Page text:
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Microfinance and Vulnerability to Seasonal Famine in a Rural Economy: Evidence from Monga in Bangladesh

Claudia Berg and M. Shahe Emran


This paper uses a unique data set on 143,000 poor households from Northern Bangladesh to analyze the effects of microfinance membership on a household’s ability to cope with seasonal famine known as Monga. We develop an identification and estimation strategy that exploits a jump and a kink at the 10-decimal land ownership-threshold driven by the Microfinance Institution screening process to ensure repayment by excluding the ultra-poor. Evidence shows that microfinance membership improves food security during Monga, especially for the poorest households who survive at the margin of one and two meals a day. The positive effects on food security are, however, not driven by higher income, as microcredit does not improve the ability to migrate for work, nor does it reduce dependence on distress sale of labor. The evidence is consistent with consumption smoothing being the primary mechanism behind the gains in food security of MFI households during the season of starvation.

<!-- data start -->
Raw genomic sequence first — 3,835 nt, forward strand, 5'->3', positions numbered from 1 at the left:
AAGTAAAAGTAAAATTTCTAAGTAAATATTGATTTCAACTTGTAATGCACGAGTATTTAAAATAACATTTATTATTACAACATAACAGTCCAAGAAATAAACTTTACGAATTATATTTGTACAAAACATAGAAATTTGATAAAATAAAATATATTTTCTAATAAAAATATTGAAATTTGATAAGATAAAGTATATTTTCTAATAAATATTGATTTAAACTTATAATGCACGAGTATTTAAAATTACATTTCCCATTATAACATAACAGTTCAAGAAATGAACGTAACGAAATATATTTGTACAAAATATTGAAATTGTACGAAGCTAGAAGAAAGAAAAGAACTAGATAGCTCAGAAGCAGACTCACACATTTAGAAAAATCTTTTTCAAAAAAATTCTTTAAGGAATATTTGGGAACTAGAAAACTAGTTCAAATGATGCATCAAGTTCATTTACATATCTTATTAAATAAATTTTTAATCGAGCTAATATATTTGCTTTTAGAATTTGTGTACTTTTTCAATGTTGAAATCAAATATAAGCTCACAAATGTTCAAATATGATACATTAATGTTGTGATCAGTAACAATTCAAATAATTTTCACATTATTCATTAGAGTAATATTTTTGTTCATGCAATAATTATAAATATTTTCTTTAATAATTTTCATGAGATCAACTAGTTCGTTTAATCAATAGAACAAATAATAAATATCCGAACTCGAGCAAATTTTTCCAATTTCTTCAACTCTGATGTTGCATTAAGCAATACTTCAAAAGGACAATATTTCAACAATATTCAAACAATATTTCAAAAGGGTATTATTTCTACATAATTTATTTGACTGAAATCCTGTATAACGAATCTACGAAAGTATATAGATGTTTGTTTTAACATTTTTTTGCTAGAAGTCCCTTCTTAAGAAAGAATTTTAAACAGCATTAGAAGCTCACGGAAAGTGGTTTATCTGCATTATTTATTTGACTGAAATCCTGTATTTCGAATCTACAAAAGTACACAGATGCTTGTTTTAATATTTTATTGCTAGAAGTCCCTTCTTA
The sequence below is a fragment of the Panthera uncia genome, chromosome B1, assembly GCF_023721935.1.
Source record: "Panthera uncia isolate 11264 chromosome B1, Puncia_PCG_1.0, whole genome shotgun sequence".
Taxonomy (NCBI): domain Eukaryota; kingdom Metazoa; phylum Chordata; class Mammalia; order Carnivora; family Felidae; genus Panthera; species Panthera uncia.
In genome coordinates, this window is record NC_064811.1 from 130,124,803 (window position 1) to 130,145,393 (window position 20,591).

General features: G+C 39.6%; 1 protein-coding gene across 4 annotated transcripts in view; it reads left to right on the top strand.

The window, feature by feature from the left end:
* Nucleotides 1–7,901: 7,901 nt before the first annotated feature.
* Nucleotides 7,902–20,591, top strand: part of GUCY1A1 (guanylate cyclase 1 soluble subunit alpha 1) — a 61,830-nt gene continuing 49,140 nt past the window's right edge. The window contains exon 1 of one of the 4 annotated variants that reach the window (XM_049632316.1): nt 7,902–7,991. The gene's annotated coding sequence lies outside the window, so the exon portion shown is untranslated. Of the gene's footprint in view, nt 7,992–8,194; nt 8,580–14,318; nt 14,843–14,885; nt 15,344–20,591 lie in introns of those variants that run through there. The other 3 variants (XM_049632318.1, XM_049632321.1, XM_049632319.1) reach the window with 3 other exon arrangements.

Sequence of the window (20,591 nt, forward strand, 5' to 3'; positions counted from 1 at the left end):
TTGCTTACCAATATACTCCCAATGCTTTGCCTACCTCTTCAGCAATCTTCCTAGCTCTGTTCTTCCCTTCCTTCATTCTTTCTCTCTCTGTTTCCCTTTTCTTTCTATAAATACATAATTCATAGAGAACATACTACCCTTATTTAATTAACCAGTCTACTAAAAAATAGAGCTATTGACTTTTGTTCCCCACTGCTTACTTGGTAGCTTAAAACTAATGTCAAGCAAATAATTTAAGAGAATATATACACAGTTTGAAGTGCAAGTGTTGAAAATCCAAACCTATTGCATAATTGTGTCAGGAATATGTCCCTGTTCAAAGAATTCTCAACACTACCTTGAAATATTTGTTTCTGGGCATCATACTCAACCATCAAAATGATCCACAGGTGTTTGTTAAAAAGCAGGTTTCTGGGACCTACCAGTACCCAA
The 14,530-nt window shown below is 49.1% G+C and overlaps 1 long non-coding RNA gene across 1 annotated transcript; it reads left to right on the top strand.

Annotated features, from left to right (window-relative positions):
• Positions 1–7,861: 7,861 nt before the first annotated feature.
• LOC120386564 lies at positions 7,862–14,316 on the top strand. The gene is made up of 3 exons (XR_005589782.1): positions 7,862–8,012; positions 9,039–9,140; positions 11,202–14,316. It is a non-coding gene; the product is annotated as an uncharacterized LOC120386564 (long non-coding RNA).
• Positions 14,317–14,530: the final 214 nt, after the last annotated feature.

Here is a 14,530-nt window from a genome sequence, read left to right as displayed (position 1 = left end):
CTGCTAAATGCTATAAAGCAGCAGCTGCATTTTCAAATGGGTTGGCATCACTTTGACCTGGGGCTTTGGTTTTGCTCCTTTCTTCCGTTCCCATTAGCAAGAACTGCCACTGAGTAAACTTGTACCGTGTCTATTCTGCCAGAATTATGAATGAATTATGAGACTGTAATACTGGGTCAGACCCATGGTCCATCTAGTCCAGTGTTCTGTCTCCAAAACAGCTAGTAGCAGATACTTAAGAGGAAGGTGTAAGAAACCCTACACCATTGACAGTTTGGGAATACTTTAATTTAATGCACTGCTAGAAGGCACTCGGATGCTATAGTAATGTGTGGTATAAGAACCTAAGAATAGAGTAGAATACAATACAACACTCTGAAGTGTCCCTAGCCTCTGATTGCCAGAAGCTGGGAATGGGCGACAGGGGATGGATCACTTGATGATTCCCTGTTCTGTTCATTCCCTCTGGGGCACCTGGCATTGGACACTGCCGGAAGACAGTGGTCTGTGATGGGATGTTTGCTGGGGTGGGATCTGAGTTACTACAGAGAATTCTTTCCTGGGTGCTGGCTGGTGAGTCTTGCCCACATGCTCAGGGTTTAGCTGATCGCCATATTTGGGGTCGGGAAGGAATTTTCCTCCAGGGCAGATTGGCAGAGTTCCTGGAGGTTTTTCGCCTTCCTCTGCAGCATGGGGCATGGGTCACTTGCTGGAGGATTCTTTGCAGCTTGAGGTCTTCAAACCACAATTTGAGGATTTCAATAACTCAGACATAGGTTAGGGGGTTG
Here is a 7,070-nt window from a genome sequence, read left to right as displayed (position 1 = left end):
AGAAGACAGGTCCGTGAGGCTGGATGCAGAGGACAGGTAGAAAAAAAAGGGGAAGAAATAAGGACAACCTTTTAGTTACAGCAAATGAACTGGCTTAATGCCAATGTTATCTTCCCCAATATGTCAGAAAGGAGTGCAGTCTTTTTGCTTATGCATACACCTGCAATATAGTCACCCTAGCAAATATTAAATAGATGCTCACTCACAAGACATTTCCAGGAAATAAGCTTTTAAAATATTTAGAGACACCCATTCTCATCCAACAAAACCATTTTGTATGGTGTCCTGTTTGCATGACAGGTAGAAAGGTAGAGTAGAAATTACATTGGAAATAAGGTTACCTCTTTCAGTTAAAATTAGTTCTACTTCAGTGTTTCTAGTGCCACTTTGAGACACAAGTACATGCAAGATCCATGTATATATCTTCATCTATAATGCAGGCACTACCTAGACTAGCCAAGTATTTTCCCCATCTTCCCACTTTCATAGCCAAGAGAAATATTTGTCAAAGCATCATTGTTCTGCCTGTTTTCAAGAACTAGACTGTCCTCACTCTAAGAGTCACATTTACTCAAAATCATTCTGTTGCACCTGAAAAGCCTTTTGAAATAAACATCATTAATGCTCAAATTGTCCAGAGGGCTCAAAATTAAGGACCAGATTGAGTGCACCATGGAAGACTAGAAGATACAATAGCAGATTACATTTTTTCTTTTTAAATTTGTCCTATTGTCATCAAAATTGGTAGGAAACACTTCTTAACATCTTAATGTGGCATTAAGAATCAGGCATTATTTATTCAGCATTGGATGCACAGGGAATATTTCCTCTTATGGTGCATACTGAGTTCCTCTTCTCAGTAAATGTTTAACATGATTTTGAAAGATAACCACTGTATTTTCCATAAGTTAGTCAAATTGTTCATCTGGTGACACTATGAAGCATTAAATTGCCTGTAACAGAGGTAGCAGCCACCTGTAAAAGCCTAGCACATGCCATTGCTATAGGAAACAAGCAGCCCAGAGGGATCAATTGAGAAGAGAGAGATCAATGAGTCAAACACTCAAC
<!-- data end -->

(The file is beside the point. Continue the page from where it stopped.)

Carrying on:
JEL Classification: O1; I3


We would like to thank Syed Hashemi, Wahiduddin Mahmud and Munshi Sulaiman for helpful discussions at various stages of this project. We are grateful to an anonymous referee for suggestions that improved the paper substantially. We thank Baqui Khalily and the Institute of Microfinance for sharing the data used in this research paper.  Some of the materials in this paper were circulated earlier under the title “Does Microfinance Help the Ultra-Poor Cope with Seasonal Shocks? Evidence from Seasonal Famine (Monga) in Bangladesh”. The main empirical results reported here are new, and this version supersedes the earlier version.


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Published Online: 2020-02-01

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